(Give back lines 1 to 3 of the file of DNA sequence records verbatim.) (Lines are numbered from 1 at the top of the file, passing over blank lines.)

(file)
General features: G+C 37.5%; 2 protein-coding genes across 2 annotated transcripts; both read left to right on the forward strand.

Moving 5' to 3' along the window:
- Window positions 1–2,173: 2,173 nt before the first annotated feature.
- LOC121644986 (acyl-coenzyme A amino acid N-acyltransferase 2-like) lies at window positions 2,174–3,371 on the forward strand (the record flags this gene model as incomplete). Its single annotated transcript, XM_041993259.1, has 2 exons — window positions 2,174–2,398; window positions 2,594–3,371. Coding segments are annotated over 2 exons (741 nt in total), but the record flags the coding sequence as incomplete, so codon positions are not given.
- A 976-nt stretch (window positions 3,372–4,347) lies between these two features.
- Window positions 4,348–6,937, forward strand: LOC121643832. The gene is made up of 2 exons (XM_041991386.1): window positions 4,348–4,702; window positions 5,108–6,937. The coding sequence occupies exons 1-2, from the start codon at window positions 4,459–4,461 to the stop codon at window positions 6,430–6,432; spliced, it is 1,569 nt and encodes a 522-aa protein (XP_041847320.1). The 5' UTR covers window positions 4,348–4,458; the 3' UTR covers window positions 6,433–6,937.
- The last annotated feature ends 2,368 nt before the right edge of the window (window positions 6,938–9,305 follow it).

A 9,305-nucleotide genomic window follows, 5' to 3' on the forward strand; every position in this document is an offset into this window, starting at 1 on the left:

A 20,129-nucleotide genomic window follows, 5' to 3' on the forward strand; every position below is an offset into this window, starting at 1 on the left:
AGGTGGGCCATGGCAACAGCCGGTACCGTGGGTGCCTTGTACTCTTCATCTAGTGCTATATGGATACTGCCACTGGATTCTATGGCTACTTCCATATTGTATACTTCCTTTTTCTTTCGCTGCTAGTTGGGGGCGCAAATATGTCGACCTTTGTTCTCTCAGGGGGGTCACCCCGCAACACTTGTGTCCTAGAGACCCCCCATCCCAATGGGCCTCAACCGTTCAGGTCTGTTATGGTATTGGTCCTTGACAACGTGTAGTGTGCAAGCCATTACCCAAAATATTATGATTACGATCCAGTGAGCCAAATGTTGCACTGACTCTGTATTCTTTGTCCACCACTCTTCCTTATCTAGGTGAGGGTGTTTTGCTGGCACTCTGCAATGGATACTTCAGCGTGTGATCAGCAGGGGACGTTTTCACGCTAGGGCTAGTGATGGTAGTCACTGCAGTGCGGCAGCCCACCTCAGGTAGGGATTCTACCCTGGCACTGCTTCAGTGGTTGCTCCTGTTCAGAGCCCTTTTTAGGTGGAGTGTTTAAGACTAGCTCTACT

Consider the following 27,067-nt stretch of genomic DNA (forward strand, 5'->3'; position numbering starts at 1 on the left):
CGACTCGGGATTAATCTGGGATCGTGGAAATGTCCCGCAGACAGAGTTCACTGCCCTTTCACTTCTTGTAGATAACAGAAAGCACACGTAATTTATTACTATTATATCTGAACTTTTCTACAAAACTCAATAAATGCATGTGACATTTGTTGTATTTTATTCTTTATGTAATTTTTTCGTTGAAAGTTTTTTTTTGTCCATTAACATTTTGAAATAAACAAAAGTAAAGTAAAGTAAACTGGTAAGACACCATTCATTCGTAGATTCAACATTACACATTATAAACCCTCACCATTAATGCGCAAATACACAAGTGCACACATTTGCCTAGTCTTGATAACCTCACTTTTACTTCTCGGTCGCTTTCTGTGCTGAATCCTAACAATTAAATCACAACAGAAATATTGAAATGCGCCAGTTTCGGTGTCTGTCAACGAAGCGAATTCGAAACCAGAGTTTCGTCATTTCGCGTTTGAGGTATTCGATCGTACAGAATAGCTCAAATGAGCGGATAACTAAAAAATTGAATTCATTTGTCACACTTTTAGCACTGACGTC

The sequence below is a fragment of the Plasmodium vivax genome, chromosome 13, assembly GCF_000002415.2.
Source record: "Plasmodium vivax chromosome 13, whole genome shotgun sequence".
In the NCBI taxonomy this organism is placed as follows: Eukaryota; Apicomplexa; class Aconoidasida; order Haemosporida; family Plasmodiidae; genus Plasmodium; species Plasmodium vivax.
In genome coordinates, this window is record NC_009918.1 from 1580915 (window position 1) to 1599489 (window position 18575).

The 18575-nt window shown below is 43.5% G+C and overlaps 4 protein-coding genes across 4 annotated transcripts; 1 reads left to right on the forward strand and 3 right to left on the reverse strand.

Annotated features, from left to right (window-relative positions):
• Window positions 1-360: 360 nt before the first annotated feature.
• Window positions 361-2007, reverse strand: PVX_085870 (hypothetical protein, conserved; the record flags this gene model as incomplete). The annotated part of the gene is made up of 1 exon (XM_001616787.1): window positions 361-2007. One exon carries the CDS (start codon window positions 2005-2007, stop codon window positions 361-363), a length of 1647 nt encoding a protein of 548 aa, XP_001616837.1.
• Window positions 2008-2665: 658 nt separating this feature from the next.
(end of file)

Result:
General features: G+C 37.5%; 2 protein-coding genes across 2 annotated transcripts; both read left to right on the forward strand.

Moving 5' to 3' along the window:
- Window positions 1–2,173: 2,173 nt before the first annotated feature.